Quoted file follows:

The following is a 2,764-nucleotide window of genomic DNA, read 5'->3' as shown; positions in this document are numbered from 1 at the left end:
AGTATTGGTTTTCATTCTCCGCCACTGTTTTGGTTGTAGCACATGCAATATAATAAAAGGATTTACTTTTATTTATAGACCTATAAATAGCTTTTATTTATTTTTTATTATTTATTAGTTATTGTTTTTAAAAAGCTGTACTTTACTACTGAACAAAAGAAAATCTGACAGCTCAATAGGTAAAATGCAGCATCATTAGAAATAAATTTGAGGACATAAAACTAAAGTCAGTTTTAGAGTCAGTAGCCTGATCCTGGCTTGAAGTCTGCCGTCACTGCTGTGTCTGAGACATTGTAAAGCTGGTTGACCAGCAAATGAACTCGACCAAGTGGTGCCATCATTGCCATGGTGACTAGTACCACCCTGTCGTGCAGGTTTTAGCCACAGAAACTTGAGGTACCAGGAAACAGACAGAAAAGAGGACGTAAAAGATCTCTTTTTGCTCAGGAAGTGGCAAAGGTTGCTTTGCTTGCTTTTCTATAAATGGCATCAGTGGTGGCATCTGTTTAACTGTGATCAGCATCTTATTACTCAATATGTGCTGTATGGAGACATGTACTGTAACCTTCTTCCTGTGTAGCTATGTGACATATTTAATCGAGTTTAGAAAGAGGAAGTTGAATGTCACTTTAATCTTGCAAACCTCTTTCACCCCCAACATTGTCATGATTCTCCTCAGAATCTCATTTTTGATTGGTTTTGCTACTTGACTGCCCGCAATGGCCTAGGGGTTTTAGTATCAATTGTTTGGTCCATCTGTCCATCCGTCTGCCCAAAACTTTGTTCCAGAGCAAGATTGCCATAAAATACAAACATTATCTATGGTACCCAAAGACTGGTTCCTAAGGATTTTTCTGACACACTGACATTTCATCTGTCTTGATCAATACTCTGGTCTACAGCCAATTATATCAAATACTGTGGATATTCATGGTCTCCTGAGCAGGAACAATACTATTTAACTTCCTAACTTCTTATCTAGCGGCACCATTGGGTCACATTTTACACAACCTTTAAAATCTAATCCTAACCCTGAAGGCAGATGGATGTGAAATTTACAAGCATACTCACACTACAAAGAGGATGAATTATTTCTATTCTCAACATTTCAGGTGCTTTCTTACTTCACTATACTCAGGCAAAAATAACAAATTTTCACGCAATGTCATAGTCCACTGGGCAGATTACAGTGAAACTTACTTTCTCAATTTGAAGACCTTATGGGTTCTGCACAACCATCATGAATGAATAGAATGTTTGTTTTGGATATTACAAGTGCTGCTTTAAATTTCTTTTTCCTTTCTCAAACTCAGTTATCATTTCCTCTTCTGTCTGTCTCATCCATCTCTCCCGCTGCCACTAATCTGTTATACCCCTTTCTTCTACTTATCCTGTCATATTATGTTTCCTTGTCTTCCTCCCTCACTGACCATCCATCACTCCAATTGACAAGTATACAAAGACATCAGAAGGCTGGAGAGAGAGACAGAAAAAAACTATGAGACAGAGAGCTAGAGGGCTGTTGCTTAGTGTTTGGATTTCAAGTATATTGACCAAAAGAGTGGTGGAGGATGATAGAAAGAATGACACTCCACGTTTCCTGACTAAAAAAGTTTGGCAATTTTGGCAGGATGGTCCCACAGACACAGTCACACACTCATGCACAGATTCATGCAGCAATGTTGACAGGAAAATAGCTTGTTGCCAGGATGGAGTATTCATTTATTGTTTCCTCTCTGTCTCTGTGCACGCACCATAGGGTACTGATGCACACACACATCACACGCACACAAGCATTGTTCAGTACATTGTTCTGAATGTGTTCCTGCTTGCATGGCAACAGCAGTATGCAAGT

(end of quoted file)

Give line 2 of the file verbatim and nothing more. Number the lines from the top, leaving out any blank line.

AGTATTGGTTTTCATTCTCCGCCACTGTTTTGGTTGTAGCACATGCAATATAATAAAAGGATTTACTTTTATTTATAGACCTATAAATAGCTTTTATTTATTTTTTATTATTTATTAGTTATTGTTTTTAAAAAGCTGTACTTTACTACTGAACAAAAGAAAATCTGACAGCTCAATAGGTAAAATGCAGCATCATTAGAAATAAATTTGAGGACATAAAACTAAAGTCAGTTTTAGAGTCAGTAGCCTGATCCTGGCTTGAAGTCTGCCGTCACTGCTGTGTCTGAGACATTGTAAAGCTGGTTGACCAGCAAATGAACTCGACCAAGTGGTGCCATCATTGCCATGGTGACTAGTACCACCCTGTCGTGCAGGTTTTAGCCACAGAAACTTGAGGTACCAGGAAACAGACAGAAAAGAGGACGTAAAAGATCTCTTTTTGCTCAGGAAGTGGCAAAGGTTGCTTTGCTTGCTTTTCTATAAATGGCATCAGTGGTGGCATCTGTTTAACTGTGATCAGCATCTTATTACTCAATATGTGCTGTATGGAGACATGTACTGTAACCTTCTTCCTGTGTAGCTATGTGACATATTTAATCGAGTTTAGAAAGAGGAAGTTGAATGTCACTTTAATCTTGCAAACCTCTTTCACCCCCAACATTGTCATGATTCTCCTCAGAATCTCATTTTTGATTGGTTTTGCTACTTGACTGCCCGCAATGGCCTAGGGGTTTTAGTATCAATTGTTTGGTCCATCTGTCCATCCGTCTGCCCAAAACTTTGTTCCAGAGCAAGATTGCCATAAAATACAAACATTATCTATGGTACCCAAAGACTGGTTCCTAAGGATTTTTCTGACACACTGACATTTCATCTGTCTTGATCAATACTCTGGTCTACAGCCAATTATATCAAATACTGTGGATATTCATGGTCTCCTGAGCAGGAACAATACTATTTAACTTCCTAACTTCTTATCTAGCGGCACCATTGGGTCACATTTTACACAACCTTTAAAATCTAATCCTAACCCTGAAGGCAGATGGATGTGAAATTTACAAGCATACTCACACTACAAAGAGGATGAATTATTTCTATTCTCAACATTTCAGGTGCTTTCTTACTTCACTATACTCAGGCAAAAATAACAAATTTTCACGCAATGTCATAGTCCACTGGGCAGATTACAGTGAAACTTACTTTCTCAATTTGAAGACCTTATGGGTTCTGCACAACCATCATGAATGAATAGAATGTTTGTTTTGGATATTACAAGTGCTGCTTTAAATTTCTTTTTCCTTTCTCAAACTCAGTTATCATTTCCTCTTCTGTCTGTCTCATCCATCTCTCCCGCTGCCACTAATCTGTTATACCCCTTTCTTCTACTTATCCTGTCATATTATGTTTCCTTGTCTTCCTCCCTCACTGACCATCCATCACTCCAATTGACAAGTATACAAAGACATCAGAAGGCTGGAGAGAGAGACAGAAAAAAACTATGAGACAGAGAGCTAGAGGGCTGTTGCTTAGTGTTTGGATTTCAAGTATATTGACCAAAAGAGTGGTGGAGGATGATAGAAAGAATGACACTCCACGTTTCCTGACTAAAAAAGTTTGGCAATTTTGGCAGGATGGTCCCACAGACACAGTCACACACTCATGCACAGATTCATGCAGCAATGTTGACAGGAAAATAGCTTGTTGCCAGGATGGAGTATTCATTTATTGTTTCCTCTCTGTCTCTGTGCACGCACCATAGGGTACTGATGCACACACACATCACACGCACACAAGCATTGTTCAGTACATTGTTCTGAATGTGTTCCTGCTTGCATGGCAACAGCAGTATGCAAGT